“My father and mother, [have] never seen the island. So it’s good for the people if they understand what Bikinians are doing. Maybe they can change some of the people’s lives. When we sail, we learn a lot of things. I hope that the government is going to develop this kind of boat[for] everybody.”
At one time, ancient searoads connected the Marshallese people across 2 millions square miles of open ocean to settle up to 1,000 islands. A thousand years before Columbus, Marshallese voyagers sailed ocean vessels they called walaps between the remote atolls using only the elements of nature – a feat that required incredible precision considering that most of their islands average only six feet above sea level and span less than half a mile wide. The people of Bikini and Enewetak atolls were the greatest boat builders in the Marshall Islands.
That all changed in 1947 when the people of Bikini and Enewetak were forcibly displaced by the US government who subjected the atolls to a series of nuclear explosions that obliterated plant and animal life and dispersed clouds of radioactive waste across the islands. There were 23 nuclear bombs detonated over Bikini atoll alone, completely vaporizing the islands of Bokonijien, Aerokojlol, and Namu.
“With the loss of land came the loss of culture”, says Enewetak councilman Paul David. “So much of our traditional knowledge used for survival was lost during the forced displacement from Enewetak in 1947,” says David. “Enewetak was once known for its canoe building. The walap was [the] key to life. It sustained people’s livelihoods that brought in goods and fish… Today, canoe building knowledge is gone – sadly a byproduct of the nuclear displacement.”
After visiting the community on Enewetak, the Okeanos Marshall Islands crew sails through the Bravo Crater, a one mile-long cavity where the world’s most powerful nuclear weapon was detonated; 1,000 times stronger than the bomb dropped over Hiroshima. Edward explains to the crew that the gaping void of turquoise water was once a fertile island; home to bountiful breadfruit trees where Bikinians would build their massive seafaring canoes.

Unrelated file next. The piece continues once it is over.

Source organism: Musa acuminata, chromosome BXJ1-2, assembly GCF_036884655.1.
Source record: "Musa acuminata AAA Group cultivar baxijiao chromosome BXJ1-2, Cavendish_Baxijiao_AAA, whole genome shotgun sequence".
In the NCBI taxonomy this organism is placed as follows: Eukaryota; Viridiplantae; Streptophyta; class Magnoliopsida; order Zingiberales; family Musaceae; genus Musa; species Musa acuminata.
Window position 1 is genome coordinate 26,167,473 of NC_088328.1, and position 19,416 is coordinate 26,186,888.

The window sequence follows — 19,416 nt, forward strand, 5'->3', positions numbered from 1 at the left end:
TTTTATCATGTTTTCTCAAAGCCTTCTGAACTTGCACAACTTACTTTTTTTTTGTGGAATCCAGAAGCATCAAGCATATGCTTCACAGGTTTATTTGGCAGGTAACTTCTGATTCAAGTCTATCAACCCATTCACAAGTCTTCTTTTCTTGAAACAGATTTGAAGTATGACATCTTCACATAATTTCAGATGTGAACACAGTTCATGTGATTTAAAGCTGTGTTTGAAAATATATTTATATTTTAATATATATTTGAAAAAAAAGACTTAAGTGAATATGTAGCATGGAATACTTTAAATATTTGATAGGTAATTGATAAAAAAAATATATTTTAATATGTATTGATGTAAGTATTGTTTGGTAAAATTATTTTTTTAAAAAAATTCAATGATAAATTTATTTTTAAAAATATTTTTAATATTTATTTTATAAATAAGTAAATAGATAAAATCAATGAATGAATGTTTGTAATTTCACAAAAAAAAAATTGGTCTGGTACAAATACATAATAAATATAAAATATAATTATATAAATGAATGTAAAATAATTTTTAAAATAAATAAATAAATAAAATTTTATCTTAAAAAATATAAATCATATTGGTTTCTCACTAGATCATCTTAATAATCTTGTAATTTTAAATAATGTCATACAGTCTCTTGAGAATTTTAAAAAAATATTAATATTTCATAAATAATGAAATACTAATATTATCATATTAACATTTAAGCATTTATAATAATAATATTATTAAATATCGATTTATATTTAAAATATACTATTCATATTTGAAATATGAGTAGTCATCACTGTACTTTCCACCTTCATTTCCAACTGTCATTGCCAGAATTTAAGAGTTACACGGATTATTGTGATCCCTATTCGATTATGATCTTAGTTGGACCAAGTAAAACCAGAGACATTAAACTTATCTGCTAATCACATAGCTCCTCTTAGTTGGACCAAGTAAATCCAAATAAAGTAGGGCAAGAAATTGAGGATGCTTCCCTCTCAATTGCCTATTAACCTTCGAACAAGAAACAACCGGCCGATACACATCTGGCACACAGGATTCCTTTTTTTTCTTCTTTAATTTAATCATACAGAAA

The only residents of Bikini island are the rotation of maintenance workers who are contracted to upkeep the island a few months at a time: An empty restaurant to accommodate the sparse dive tours that visit a few times a year. A row of vacated houses, including the home of Edward’s family, who in 1970 were permitted by the US government to repopulate the island, only to be displaced again after further testing revealed dangerous levels of radiation. It’s all a solemn reminder for Edward and fellow Bikinians for what could’ve been home.
Today, nearly 90% of Bikinians have never set foot on their atoll. Edward attributes fear and pain as reasons why his own children are reluctant to visit their family homeland, although he believes the lack of inter island transportation in the Marshall Islands and the hefty price tag it comes with are a real factor as well.
Still, the Okeanos Marshall Islands sail to Bikini leaves Edward hopeful for the future.
“My dream is for the Marshall Islands to have more [canoes] so that Bikinians can come and visit their islands,” says Edward on Bikini, admiring the vaka motu from the graveyard of his ancestors.
The Future of Traditional Voyaging
Okeanos Marshall Islands has chartered trips to Enewetak and Bikini atolls two more times since their initial trip to the nuclear legacy atolls in February 2018, bringing Marshallese crew and visitors to the former home of the greatest boatbuilders in the Pacific.